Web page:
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Pop Music on British Television 1955 - 1999

Southern had decided to give producer Mike Mansfield the choice of one of two pop shows shows to turn into a new regular series. As You Like It, which had been running until the summer was one, while the Jonathan King hosted New Release would be the other.

The idea behind New Release would be for artists to come on, perform their 'new release', and then for a panel of other artists, DJs and journalists to discuss it. Why anyone thought a replacement for the outgoing Juke Box Jury would be a good idea or successful was a puzzle.

The first one off show was broadcast in September 1967, hosted by Tony Hall with a second try-out on the 16th October, this time hosted by Tony Blackburn with guests including Keith Moon. Not only did the show get picked up for a series run in November 1967, but Blackburn was also chosen as host as the originally chosen host King had been given his own show by ATV.

According to a report in the NME in August 1967 Southern TV did not rule out the possibility that As You Like It could return, although it was unlikely to run simultaneously with New Release.

The pilot edition featured The Crazy World of Arthur Brown, complete with fiery head dress. According to a review of the pilot edition in Disc "Only clever camera-work saved New Release from looking remarkably like Thank Your Lucky Stars with a dash of Juke Box Jury added to broaden its base." Each show would start with a zany film clip featuring Sandie Shaw, Jimi Hendrix, The Who, Arthur Brown, Anita Harris, Cat Stevens, The Tremeloes, Long John Baldry, Chris Stamp and Kit Lambert and the host Tony Blackburn.

Sadly for the respective broadcasters and fans alike there would be an overlap of five minutes of two shows that launched on the same night with All Systems Freeman finishing at 7.05 pm, and New Release beginning at 7.00 pm. Neither show blinked and stuck to their respective time slots. Mansfield expressed his frustration to Disc in mid-December 1967 "This is an absurd situation. The BBC audiences will be hit, ITV audiences will be hit, but worst hit of all will be the fans themselves. If this proves the case, it's strange to say the least that the BBC are putting on a show that's a complete duplicate of ours." Alan Freeman replied "There won't really be much clash because my show will be just about finished by the time Tony's starts. As far as the concept of the show I can't really comment until I've seen Tony's show - but I should imagine there will be lot of difference in ideas between the two shows." Freeman received an invite to the opening show's party at the Waldorf hotel in London, but didn't accept.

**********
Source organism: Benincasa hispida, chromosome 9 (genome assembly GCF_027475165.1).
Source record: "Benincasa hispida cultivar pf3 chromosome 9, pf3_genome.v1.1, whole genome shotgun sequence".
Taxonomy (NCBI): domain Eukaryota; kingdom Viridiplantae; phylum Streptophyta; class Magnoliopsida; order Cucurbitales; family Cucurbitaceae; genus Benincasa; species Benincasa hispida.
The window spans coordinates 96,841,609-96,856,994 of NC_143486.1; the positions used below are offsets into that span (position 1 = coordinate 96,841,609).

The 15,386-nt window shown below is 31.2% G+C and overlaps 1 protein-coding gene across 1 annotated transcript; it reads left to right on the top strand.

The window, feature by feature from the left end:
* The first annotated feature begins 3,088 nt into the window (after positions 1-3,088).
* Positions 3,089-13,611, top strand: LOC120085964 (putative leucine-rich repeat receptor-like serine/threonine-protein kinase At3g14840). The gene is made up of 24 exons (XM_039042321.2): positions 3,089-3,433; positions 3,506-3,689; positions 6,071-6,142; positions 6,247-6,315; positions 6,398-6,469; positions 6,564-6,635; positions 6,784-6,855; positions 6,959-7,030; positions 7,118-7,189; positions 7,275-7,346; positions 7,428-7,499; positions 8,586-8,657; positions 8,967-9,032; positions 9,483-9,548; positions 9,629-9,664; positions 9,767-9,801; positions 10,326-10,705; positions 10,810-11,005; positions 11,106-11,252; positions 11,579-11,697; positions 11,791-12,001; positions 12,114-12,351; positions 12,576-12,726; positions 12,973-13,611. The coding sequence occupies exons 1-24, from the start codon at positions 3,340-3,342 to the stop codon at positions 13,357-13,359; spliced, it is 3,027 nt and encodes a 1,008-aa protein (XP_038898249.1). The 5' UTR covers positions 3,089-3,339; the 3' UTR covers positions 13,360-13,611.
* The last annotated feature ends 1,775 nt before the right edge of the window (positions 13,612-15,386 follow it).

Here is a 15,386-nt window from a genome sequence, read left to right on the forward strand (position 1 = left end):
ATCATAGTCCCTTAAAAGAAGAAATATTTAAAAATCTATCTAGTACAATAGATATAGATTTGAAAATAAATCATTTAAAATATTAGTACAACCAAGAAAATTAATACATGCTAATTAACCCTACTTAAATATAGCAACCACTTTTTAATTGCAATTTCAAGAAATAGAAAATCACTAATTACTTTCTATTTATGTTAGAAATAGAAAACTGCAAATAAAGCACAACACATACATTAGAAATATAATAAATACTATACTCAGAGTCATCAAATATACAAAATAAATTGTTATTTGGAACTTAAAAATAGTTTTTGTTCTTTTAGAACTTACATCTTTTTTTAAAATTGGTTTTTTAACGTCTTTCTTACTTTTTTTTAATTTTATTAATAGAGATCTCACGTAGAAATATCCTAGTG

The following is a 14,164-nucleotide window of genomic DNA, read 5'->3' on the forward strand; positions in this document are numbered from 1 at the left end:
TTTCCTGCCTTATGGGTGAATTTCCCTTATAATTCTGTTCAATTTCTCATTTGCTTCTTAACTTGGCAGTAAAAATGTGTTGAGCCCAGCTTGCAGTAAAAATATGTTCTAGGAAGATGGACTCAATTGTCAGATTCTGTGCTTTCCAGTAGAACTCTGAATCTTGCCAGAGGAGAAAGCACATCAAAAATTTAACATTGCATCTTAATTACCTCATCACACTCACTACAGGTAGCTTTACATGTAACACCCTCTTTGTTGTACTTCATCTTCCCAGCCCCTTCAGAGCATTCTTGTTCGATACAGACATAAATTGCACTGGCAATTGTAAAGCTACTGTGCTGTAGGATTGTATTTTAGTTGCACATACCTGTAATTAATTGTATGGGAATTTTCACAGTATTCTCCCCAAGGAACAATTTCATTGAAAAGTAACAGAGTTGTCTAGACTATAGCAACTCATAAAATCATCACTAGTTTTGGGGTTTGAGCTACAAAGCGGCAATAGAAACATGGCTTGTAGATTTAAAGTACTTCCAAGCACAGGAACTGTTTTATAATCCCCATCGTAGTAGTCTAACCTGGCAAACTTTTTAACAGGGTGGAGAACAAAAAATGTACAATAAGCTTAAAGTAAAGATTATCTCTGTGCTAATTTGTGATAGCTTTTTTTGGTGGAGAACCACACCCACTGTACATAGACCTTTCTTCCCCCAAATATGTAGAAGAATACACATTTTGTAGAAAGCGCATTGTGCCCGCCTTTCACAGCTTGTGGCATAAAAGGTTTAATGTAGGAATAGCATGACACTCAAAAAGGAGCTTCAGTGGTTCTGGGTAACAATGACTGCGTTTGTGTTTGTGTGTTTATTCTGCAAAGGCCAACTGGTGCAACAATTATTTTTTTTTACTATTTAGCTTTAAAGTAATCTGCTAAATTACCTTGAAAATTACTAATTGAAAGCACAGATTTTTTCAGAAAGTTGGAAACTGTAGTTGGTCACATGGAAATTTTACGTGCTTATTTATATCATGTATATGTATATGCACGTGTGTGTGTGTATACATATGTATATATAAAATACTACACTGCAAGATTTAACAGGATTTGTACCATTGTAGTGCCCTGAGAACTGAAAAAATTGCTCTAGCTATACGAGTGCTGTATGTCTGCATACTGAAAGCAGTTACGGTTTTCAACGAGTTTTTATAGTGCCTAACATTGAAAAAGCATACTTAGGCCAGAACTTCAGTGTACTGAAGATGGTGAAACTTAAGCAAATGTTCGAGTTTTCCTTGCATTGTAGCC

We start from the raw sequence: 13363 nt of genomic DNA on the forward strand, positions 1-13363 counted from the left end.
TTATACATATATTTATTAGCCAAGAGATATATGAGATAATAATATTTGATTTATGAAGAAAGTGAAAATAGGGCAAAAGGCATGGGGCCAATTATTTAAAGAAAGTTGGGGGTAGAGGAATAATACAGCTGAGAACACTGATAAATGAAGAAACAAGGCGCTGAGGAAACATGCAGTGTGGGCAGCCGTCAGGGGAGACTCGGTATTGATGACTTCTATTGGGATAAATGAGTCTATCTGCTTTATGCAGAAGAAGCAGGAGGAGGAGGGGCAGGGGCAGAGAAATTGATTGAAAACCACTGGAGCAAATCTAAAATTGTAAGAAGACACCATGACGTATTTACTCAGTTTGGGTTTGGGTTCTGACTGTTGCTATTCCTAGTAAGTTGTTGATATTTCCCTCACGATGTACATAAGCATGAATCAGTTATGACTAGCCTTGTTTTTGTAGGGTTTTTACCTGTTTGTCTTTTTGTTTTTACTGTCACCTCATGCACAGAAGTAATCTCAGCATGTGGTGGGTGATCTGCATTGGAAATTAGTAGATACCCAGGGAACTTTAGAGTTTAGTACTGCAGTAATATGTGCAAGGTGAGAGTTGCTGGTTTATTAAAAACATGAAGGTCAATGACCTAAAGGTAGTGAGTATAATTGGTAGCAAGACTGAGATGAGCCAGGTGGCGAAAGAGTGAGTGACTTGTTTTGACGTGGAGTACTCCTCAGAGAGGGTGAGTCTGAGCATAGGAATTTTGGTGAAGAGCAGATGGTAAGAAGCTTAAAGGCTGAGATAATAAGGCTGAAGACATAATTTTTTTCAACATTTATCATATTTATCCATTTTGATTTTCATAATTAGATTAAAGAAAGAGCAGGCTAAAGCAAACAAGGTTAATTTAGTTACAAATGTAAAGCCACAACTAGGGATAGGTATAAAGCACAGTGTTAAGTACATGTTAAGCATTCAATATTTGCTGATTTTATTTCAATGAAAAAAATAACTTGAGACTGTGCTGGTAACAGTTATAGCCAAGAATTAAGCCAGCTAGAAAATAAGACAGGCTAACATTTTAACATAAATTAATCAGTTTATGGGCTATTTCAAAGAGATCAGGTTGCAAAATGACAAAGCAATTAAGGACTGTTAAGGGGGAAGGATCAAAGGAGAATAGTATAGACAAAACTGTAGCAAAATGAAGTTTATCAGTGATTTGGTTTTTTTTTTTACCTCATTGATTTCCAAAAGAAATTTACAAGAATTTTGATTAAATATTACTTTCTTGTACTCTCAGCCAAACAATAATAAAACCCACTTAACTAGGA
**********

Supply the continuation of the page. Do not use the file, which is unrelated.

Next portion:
Other ITV channels decided against showing it as they had reservations about the overlap with the Alan Freeman show, but if the ratings were good then they would reconsider. But with Doddy's Music Box on at the weekend, it was unlikely to be shown elsewhere.

Blackburn claimed on the first show in January 1968 "Couldn't really have too much controversy on tonight's show - after all, all the records were good." However, the show courted controversy from the start by banning The Love Affair after they revealed that they didn't play on their biggest hit Everlasting Love.

A feature of the show was asking the public which singles they thought would be in the top thirty two weeks' later, with winners receiving prizes of LPs. A weekly vox pop piece would also feature in Freeman's show.

Broadcast from from the station’s Southampton studios, it was originally planned to run for six weeks from the end of September. It only ran for a few weeks in early 1968 before being re-vamped in a new format as Time For Blackburn! The series was due to proceed a second series of As You Like It, but that never happened.

Apparently the title tune, The Margarine Flavoured Pineapple Chunk, was written by Anita Harris.



8th September 1967, 16th October 1967, 5th January 1968 - 23rd February 1968